Trusted Execution Environments (TEEs) in Connected CarsOctober 29, 2019 by Katherine Hsu, Hex-Five Security
This article introduces trusted execution environments (TEEs), discussing ways these environments are currently being used and how they could be a security solution for connected cars.
Today a connected car is not much different than a smartphone on wheels. In the future, the number of autonomous driving capabilities will create a data center on wheels. However, a vehicle is currently less secure than a smartphone! Connected cars are complicated machines that possess large and expanding attack surfaces (Figure 1). This cat has been out of the bag since the famous 2015 Jeep® hack. Most recently, Consumer Watchdog also warned of car vulnerabilities in its July 2019 Kill Switch report.
Figure 1. Connected and autonomous vehicles: a cyber-risk classification framework. Image courtesy of Science Direct [CC BY-SA 4.0].
Trusted Execution Environments
In the context of comparing smartphones and connected cars, there are fundamental security methodologies that the auto industry can borrow from the phone industry. If your phone can perform mobile payments, you have a secure element (SE) on it. SEs are also prevalent for several industries to protect communications, financial services, and identities.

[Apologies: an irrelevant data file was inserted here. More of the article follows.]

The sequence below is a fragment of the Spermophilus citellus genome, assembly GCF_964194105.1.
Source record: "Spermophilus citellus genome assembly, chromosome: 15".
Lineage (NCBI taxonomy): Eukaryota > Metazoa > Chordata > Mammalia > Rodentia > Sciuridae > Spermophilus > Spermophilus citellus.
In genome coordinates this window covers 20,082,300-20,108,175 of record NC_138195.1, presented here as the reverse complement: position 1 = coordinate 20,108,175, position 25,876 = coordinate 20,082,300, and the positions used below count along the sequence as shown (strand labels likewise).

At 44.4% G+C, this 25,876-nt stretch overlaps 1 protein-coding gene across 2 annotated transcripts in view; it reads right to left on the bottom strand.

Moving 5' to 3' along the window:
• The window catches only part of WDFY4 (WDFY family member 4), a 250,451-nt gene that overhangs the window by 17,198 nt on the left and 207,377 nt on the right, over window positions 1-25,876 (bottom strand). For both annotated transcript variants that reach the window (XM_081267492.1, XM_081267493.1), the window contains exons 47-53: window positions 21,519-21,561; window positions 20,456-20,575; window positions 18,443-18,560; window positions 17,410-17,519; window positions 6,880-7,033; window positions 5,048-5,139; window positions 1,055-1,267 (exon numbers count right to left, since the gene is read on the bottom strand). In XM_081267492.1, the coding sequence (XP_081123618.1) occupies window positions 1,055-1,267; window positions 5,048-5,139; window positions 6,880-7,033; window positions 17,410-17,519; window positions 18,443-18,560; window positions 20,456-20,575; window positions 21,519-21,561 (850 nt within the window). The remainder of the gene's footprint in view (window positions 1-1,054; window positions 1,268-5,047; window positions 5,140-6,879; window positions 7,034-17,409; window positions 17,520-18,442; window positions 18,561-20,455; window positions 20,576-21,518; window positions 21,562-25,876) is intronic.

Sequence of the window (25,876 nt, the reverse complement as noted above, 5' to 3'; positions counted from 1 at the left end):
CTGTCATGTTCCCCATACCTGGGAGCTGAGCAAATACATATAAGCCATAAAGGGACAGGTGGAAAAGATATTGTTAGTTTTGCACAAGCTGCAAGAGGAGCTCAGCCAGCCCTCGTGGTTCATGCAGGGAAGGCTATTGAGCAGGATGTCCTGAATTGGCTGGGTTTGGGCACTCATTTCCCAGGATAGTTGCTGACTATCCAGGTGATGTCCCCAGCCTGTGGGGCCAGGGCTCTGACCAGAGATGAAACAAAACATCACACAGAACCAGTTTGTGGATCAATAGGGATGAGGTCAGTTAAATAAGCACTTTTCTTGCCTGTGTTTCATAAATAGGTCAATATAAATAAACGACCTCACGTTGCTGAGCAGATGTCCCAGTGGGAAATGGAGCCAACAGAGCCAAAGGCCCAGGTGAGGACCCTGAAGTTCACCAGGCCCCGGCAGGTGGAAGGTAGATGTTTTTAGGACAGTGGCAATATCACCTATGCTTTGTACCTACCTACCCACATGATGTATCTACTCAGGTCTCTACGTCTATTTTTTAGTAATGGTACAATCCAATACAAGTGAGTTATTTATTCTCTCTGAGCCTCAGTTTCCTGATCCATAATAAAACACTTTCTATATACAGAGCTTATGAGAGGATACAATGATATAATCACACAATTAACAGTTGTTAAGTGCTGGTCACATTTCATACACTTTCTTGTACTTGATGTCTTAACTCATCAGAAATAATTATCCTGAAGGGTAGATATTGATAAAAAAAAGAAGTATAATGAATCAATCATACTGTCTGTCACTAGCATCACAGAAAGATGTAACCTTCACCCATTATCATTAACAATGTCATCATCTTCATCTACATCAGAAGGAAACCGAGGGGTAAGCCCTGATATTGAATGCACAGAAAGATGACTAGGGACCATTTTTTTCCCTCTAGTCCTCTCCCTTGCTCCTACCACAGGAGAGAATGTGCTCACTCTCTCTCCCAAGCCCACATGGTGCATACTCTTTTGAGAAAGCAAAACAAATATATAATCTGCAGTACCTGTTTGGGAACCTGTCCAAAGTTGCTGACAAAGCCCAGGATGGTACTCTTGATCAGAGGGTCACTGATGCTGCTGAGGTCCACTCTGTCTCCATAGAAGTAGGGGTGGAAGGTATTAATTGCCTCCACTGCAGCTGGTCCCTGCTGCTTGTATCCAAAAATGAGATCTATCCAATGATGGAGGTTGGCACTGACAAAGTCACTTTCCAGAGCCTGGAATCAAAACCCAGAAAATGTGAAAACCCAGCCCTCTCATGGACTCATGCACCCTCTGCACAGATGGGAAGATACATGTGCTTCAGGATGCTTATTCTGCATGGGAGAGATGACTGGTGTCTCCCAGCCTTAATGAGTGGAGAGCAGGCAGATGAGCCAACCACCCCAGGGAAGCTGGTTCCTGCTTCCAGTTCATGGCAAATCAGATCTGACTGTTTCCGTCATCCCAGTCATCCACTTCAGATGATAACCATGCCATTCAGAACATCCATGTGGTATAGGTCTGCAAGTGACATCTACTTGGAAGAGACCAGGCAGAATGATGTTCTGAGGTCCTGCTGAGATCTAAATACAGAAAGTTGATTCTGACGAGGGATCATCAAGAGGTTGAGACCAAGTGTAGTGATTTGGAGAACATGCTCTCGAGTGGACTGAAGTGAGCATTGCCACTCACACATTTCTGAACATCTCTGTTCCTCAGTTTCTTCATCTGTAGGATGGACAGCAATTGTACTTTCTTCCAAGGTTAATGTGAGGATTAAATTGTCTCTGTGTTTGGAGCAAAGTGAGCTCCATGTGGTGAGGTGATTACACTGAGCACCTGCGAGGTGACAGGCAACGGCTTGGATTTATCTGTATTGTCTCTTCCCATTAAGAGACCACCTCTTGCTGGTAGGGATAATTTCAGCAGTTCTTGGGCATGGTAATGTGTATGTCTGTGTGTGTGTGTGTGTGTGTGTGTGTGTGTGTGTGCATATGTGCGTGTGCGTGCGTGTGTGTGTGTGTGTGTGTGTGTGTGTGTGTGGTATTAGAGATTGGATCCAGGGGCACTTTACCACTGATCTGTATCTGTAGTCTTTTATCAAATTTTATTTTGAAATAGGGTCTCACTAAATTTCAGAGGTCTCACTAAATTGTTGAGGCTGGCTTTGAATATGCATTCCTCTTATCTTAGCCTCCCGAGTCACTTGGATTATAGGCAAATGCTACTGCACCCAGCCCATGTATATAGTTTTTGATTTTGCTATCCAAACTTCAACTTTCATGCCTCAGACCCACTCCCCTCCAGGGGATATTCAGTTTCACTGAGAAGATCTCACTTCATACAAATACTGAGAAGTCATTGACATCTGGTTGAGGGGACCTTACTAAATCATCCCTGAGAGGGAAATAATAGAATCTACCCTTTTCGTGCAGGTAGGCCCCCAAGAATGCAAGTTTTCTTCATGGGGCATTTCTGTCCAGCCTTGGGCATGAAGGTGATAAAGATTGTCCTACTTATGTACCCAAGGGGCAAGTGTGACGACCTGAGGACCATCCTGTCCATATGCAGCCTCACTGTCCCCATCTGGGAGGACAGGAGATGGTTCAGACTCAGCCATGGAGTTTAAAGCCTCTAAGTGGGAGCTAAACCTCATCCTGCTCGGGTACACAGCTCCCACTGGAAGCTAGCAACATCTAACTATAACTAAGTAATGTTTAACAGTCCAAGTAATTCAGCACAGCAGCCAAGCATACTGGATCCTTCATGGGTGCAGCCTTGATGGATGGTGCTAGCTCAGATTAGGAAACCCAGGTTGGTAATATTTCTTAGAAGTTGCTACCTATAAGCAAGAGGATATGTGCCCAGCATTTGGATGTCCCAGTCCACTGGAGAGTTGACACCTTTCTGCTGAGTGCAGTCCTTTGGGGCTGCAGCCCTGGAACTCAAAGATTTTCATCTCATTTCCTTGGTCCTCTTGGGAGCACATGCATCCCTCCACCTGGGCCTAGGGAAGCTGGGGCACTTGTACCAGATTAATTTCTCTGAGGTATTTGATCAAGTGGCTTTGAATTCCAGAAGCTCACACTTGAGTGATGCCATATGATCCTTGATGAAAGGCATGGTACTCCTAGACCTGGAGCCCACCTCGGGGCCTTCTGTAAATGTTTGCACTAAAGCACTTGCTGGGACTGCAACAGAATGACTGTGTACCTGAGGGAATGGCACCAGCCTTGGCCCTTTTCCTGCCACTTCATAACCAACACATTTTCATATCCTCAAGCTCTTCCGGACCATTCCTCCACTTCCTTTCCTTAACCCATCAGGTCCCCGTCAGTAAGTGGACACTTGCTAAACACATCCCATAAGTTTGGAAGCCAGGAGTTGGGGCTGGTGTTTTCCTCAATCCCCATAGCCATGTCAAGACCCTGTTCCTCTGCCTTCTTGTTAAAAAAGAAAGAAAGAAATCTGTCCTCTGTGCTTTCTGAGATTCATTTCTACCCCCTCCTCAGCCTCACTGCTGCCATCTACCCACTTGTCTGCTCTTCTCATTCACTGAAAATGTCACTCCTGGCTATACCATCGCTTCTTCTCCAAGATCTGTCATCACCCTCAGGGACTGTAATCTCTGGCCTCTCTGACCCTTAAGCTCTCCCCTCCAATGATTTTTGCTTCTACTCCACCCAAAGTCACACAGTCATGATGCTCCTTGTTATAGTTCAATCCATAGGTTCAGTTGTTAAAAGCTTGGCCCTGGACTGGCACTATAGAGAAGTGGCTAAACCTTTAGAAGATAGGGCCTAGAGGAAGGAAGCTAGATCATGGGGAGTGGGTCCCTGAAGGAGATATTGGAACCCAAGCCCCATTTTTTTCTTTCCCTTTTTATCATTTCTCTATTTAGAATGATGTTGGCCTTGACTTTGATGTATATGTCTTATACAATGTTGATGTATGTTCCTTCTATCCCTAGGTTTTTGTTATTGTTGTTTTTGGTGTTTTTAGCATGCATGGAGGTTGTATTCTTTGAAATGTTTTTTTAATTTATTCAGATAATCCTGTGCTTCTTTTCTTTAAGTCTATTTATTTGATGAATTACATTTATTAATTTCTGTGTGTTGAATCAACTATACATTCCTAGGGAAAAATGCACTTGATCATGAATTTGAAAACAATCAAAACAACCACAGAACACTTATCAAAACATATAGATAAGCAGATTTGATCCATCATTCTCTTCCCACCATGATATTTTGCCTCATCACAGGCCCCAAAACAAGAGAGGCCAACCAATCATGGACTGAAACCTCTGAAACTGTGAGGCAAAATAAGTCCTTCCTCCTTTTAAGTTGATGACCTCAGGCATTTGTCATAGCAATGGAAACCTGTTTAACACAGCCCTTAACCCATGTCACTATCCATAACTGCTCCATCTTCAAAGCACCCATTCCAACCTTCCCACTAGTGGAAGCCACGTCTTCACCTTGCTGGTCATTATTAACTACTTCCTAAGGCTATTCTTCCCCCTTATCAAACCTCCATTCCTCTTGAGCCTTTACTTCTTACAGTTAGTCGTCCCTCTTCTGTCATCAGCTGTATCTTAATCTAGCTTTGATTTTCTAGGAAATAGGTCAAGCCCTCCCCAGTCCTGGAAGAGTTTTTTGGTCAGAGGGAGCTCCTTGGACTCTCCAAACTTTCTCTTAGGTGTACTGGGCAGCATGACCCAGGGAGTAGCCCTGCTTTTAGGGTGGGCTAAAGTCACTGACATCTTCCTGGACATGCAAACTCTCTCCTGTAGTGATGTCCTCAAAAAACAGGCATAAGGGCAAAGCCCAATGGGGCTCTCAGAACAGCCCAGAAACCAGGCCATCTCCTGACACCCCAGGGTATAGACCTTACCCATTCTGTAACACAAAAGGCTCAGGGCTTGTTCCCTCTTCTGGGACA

Cars are more complicated than a phone and have safety-security functional blocks, which is why trusted execution environments (TEE) should be considered. TEE, similar to SE, is also a trusted computing module (TPM). A TEE is an isolated environment that ensures critical operations can be compliant with the “CIA triad” (confidentiality, integrity, and availability), that its assets such as code, keys, and data are also compliant with CIA. In addition to smartphones, TEEs can be found in a variety of applications including set-top boxes, industrial IoT, enterprise, and government identification programs.
Uses of TEE in a Car
With an understand of what TEE is and where it's found, there are use cases to explore that focus on how it works in a connected car.
Secure Boot and Over-the-air (OTA) Updates
Secure boot is the process of booting the hardware systems such as electronic control units (ECU) to trusted firmware and software. An ECU is one of many embedded computers in a car that controls everything from locks to transmissions to brakes. The cryptographic functions, keys, firmware executables, and bootrom code all should be kept immutable. Any tampering must be prevented and detected, and this is the value of a TEE.
Secure OTA update is used to receive new firmware or software, and then securely upgrade the target system. Recently OTA has expanded to remote management — vehicle diagnostics and sensor data are processed and status transmitted back to the cloud for driving, safety or maintenance use cases. These safety-critical functions can be safeguarded by utilizing a TEE.
Digital Rights Management and Financial Transactions